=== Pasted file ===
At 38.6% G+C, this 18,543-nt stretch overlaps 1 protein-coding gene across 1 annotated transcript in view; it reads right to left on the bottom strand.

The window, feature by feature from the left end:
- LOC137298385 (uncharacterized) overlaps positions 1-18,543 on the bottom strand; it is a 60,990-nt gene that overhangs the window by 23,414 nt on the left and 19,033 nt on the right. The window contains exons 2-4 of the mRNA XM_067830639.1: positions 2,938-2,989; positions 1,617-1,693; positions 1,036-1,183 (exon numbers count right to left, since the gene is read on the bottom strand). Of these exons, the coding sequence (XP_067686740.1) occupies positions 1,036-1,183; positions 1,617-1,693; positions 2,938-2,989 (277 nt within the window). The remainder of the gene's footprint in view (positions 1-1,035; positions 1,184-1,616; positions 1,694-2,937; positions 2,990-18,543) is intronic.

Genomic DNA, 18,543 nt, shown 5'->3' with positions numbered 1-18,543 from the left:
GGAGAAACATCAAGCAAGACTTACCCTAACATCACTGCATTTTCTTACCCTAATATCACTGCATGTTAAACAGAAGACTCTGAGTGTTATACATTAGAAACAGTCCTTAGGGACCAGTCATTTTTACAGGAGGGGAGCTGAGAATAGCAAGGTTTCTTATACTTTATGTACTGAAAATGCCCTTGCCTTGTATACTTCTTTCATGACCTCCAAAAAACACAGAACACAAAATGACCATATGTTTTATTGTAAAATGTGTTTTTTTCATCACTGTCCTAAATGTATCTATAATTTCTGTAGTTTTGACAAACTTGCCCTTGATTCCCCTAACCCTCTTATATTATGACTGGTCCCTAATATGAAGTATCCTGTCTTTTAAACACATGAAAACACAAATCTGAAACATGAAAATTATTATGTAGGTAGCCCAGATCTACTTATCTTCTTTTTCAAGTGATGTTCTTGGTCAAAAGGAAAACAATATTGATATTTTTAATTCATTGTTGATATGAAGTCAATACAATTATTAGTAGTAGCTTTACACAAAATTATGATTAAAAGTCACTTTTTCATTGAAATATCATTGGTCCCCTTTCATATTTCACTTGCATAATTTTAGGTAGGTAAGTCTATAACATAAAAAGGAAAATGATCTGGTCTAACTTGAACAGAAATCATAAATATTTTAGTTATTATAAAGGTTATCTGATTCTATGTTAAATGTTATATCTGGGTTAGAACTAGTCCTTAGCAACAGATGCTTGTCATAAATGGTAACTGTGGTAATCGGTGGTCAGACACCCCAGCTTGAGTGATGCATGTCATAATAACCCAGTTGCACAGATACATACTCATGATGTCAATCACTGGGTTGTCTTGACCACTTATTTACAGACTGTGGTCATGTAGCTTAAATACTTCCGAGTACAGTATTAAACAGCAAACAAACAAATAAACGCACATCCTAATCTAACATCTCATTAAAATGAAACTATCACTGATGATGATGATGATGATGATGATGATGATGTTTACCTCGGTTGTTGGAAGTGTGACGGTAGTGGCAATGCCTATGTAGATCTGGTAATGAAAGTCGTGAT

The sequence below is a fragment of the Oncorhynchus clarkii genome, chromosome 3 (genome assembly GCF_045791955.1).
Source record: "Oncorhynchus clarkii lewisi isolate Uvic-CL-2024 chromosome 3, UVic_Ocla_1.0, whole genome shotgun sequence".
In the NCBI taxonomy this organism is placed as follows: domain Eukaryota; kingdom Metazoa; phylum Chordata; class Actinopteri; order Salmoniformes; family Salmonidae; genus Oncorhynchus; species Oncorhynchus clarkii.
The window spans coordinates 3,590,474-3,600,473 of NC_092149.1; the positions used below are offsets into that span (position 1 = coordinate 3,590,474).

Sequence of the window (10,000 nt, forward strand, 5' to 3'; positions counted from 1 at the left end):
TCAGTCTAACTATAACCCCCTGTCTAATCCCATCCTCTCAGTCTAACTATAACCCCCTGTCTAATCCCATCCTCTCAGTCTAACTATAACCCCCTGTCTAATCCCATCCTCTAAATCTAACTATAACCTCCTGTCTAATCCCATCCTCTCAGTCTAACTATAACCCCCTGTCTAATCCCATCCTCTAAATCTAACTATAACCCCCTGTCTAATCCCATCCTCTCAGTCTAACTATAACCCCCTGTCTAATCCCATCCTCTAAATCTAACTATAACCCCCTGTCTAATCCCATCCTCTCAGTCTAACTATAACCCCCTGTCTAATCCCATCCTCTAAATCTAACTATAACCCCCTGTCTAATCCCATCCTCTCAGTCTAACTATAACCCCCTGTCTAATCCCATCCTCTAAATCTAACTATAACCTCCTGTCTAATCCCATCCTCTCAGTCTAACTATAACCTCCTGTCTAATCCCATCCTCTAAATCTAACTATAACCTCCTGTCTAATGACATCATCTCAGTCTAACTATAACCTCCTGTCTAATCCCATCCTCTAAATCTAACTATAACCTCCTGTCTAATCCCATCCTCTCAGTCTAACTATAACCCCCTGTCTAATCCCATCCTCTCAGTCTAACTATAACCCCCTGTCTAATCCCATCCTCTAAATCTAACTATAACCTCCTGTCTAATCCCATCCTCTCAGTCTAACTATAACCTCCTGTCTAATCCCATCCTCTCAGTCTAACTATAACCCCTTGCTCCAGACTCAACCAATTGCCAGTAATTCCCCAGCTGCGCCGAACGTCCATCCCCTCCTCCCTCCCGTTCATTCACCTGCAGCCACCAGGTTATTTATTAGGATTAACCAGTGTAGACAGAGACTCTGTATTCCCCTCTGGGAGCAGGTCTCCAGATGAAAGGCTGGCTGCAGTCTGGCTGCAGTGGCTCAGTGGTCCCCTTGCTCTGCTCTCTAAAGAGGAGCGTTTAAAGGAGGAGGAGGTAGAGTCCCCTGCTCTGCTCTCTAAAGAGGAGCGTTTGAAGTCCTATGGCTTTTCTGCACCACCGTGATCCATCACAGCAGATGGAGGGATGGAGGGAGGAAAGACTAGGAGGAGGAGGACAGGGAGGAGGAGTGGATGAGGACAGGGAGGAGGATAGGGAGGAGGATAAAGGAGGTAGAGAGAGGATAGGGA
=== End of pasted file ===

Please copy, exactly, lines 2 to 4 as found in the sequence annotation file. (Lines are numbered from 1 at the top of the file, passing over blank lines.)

The window, feature by feature from the left end:
- LOC137298385 (uncharacterized) overlaps positions 1-18,543 on the bottom strand; it is a 60,990-nt gene that overhangs the window by 23,414 nt on the left and 19,033 nt on the right. The window contains exons 2-4 of the mRNA XM_067830639.1: positions 2,938-2,989; positions 1,617-1,693; positions 1,036-1,183 (exon numbers count right to left, since the gene is read on the bottom strand). Of these exons, the coding sequence (XP_067686740.1) occupies positions 1,036-1,183; positions 1,617-1,693; positions 2,938-2,989 (277 nt within the window). The remainder of the gene's footprint in view (positions 1-1,035; positions 1,184-1,616; positions 1,694-2,937; positions 2,990-18,543) is intronic.

Genomic DNA, 18,543 nt, shown 5'->3' with positions numbered 1-18,543 from the left: